Who is likely to escape from custody—an innocent man, a guilty person, or who?

No one should escape from the custody of a diligent security agency. But with the quality of personnel we have, I can comfortably organize an extraction. Two things will keep Nigerian security agents out: Money and religion. You can exploit them with money and with their religious tendencies. The moment you are able to induce them, you are giving the inmate a soft landing, and from there, you can begin to control them. I can say that is the way they were able to control these guys to take him to the mosque, and there is an extraction move to take him out of the mosque to move him out of the country. They didn’t even reach out to the airport until one hour after the aircraft had left Nigeria. That shows how badly that instruction was given.

In other words, who is most likely to escape from lawful custody?

What would make you want to escape is either you have something to hide or you are under a condition that you know you cannot meet with the demands placed before you. So you would want to escape to get your life back.

But some people may say he’s not sure of getting the right kind of justice.

Justice here is relative; there have been allegations, and this is an organization that has presence in the United States, and you know you will always have an avenue for redress. Remember when PID took Nigeria to a British court? If Binance felt they couldn’t get the right kind of justice, they could sue the Nigerian government outside Nigeria to seek redress using all available means in case of injustice. We still have to wait to see what happens next, because if they can do that in Nigeria, it means they can also do that in the US, UK, and other countries where they are also operating.

What are your thoughts on the Kuriga schoolchildren that were freed without ransom, as claimed by the government?

The president’s decision not to pay ransom was the right step. He established a tune, and the tune is being established at all levels of government to ensure that we all have an alliance as to how issues like this will be addressed. However, the question of whether ransom was paid still needs to be answered. Ordinarily, one would say it is not possible for all the children to be released unharmed; there are no pictures of kidnappers being shot. It shows a lot of back-channel engagement was involved. Was money involved? That is another question, but from what I have seen, did the government have time to sew clothes? There must have been a level of back-channel engagement around the release of the schoolchildren. So it’s not something new, but in the near future, we will get to know more about what actually transpired behind the scenes. This is not the result of a military kinetic operation. It will not involve armed engagement with the bandits to see the schoolchildren released.

Sheikh Gumi was invited recently by the authorities after he said he would be willing to negotiate on behalf of the Federal Government with bandits on kidnappings. What is your take?

We need to understand the fact that Nigeria is a sovereign nation and that it has placed certain powers in the hands of the president. And we all agree that whoever is sworn-in as president is our president. We have allowed too many activities by individuals. We have allowed too much from individuals over the years. If we don’t start asking those people to start explaining why and bring about some level of sanity, of course we will get to a situation where it will be free for all and everybody will act as they please. Inviting Gumi is the right action. Recently, we had somebody threatening the First Lady. It is not that he was found guilty, but just to send the right signals. If you say things, government can call you to explain; nobody is above the law. The rule of law must prevail.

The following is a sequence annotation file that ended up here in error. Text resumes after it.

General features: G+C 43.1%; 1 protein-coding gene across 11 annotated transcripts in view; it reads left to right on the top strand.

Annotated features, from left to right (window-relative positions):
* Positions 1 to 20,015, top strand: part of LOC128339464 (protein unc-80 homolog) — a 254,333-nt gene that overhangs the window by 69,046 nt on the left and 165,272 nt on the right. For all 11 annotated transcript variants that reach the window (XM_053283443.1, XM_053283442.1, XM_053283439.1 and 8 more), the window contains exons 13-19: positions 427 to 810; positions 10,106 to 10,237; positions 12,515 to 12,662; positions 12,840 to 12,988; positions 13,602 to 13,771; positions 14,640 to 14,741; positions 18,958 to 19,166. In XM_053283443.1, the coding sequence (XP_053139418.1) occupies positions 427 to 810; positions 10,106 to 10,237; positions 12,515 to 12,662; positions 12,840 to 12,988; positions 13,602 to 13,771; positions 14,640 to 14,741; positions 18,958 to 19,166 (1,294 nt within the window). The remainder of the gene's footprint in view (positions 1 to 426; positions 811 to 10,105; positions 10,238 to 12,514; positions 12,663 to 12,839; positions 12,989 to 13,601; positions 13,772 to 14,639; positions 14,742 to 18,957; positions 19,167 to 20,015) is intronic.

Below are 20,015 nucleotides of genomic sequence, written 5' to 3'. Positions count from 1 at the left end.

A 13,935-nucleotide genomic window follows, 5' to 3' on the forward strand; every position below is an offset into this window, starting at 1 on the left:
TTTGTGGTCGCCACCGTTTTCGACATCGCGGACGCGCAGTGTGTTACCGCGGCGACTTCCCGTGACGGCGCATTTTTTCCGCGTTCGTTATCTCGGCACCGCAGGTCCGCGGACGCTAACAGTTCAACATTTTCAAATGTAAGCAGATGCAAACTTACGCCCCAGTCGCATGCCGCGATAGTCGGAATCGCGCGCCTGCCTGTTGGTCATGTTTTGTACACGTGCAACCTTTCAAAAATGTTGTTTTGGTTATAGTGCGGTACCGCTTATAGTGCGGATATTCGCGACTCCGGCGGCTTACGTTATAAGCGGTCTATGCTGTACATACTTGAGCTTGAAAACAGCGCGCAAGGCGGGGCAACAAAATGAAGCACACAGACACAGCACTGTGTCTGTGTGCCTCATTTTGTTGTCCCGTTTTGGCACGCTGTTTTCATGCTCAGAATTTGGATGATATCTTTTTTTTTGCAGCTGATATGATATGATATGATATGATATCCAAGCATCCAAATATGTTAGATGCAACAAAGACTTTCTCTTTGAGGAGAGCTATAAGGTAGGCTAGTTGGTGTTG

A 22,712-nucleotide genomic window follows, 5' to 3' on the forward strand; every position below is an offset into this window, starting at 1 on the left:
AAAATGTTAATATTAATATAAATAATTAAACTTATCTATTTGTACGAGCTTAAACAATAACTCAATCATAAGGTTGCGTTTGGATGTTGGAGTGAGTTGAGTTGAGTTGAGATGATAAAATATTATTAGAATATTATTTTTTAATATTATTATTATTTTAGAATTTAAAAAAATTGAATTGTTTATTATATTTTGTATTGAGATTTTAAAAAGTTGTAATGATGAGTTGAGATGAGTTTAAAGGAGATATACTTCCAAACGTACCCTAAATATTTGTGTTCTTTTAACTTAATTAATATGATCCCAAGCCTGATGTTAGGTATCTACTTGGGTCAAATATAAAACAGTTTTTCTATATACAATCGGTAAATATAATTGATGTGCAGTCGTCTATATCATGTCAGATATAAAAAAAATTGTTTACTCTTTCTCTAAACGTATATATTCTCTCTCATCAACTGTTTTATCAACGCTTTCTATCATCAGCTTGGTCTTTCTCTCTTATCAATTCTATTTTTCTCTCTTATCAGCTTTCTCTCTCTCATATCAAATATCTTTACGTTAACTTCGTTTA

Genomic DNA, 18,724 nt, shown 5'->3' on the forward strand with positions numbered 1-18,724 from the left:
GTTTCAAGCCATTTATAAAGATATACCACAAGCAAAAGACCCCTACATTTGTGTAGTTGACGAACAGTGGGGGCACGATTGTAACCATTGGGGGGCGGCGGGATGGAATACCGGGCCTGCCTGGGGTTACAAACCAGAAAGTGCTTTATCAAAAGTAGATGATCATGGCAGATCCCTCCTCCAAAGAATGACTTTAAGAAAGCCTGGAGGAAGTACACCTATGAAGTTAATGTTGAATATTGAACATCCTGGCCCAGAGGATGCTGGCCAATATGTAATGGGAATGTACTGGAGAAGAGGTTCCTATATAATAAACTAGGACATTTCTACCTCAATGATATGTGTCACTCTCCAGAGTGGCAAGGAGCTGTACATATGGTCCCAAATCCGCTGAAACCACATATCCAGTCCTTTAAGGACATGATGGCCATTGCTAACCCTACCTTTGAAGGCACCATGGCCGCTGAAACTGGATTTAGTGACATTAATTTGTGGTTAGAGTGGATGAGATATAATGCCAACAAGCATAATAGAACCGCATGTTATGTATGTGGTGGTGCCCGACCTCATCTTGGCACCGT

You said we have allowed too much from individuals over the years; do you see it as a significant departure from those individuals from the last administration?

I am very impressed so far that we have a president who is ready to step on toes. This is the right action to be taken, which is a complete departure from the way some individuals have been treated in the past. So the more of this we see in this government, the right kind of result will move us forward. We should understand what can be said in public and what cannot be said in public. Even if you want to negotiate on behalf of government, it is not expected of you to say it in public. You can engage government privately, and government can engage you using the back-channel. It would be done without people knowing you were involved. The moment you put yourself at the forefront of it, you are presenting yourself as the messiah to the people.

But is there enough deterrence to ensure that there’s no repeat of kidnapping especially of schoolchildren?

I don’t think this will be the last. We are still going to have more of it. There’s nothing on the ground that would prevent it. You cannot wall all the schools, and even walling the schools would not prevent armed groups from breaking in and taking children. So going back to what I have said before, we have made criminality lucrative in Nigeria, and nobody is being punished for it. There’s a need to look at our criminal justice system: Law enforcement, the court, and the prison. We have done so much in law enforcement that we will still continue to do more, but our court system is neither dead nor living. Our court system is not breathing and is not dead at the same time. When you don’t show people that if you commit an offense, you will answer for it, I expect the president to declare a state of emergency on insecurity and mandate all state governors to sign the execution order of all convicted and condemned criminals in their custody. This would shake the fabric of our prisons; it would send shock waves around the whole country; and these bad activities would go down within one year.

Spread the love

Leave a Reply

Your email address will not be published. Required fields are marked *